Computers, Privacy & the Constitution

Voluntary Surveillance: Costs, Benefits, and a Way Forward


Much has been made in class about the nefarious nature of iPhones and “smart” devices of their ilk that track the locations of their users. While there is no doubt Apple and other corporations bear responsibility for their disregard of privacy issues, the greatest contribution to the erosion of the privacy of individual movements and actions arguably comes from the consumers themselves. This happens primarily in two ways: voluntary disclosure of user locations, and the publication of video or audio recordings taken with cellphones. I will argue that despite the threats to privacy, this trend has significant benefits as well. The key is developing a new etiquette and legal scheme that balances its costs and benefits.

Disclosure of User Locations

The controversy over Apple’s tracking policy might seem overblown in light of how eager consumers are to reveal their own movements. The growing popularity of social media applications in the last decade has introduced many incentives for people to voluntarily disclose their goings-on. Take, for instance, Foursquare, the application that rewards users with coupons or other perks for “checking in” to locations like restaurants. Even without the lure of financial boons, people are likely to reveal their whereabouts for social benefits. People have shared photos that are geo-tagged, thus providing others with a record of where they have been. Whether it is to show off to their social network an exotic vacation spot, or to solicit a gathering with nearby friends, consumers are more than happy to post their itineraries without Apple’s help.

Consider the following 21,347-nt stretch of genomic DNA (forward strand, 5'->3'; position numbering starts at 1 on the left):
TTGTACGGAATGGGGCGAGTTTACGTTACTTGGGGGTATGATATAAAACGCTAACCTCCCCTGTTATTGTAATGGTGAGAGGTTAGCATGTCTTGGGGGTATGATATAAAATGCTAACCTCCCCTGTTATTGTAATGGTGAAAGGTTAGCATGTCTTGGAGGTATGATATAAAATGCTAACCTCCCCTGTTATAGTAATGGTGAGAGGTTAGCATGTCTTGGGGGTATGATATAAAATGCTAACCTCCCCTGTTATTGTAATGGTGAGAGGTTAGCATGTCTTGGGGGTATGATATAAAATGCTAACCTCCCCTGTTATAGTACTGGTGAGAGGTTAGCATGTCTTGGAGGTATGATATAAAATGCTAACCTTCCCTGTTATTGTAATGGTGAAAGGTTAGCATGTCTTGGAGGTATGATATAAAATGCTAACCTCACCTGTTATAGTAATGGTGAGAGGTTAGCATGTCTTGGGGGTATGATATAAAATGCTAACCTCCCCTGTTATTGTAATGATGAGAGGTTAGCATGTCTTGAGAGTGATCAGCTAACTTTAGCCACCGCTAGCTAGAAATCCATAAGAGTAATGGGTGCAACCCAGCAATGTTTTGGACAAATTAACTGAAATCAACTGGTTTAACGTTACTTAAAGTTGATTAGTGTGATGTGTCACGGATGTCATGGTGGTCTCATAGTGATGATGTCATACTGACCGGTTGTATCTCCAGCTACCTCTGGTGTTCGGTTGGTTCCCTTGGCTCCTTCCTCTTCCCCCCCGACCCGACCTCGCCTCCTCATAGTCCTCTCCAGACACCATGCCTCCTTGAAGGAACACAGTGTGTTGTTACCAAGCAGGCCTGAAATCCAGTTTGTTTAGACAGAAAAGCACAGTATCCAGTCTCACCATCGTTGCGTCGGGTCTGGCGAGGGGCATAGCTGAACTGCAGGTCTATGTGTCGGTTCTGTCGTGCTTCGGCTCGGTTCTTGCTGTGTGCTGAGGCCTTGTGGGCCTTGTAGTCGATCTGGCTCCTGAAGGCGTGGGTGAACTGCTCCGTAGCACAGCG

Video and Audio Recordings

Furthermore, the ease with which people can make video and audio recordings have turned many users into mobile surveillance cameras. For many of the reasons mentioned above, consumers frequently upload videos of themselves and those around them. While most of these are innocuous, the increasing popularity of this practice poses significant privacy concerns to individuals who may have their activities recorded and published without their knowledge or approval.


Many have found the practice of self-monitoring worrisome. For one, it provides more resources for the government to keep tabs of citizens. While so far the mo raising concerns about potential abuse. Foreign nations have already used social networks to spy on dissidents. Voluntary disclosure of user locations will make it easier for authoritarian governments to harass and intimidate the politically disfavored.

Furthermore, monitoring also facilitates private party misbehavior. Abusive spouses can install applications on their significant others’ phones to track their movements. Some resourceful robbers have use social networks to determine which home are unoccupied and thus easy targets. And deviants have used their phones to secretly take sexually explicit recordings of women. The problem becomes more serious when said recordings are uploaded online. When these disclosures involve deeply embarrassingly or otherwise secret activities, they can significantly disrupt a person’s life. A particularly horrific example involves a college student from Rutgers who committed suicide after his homosexual encounters were recorded by his roommate and shared with classmates.

Benefits of Voluntary Surveillance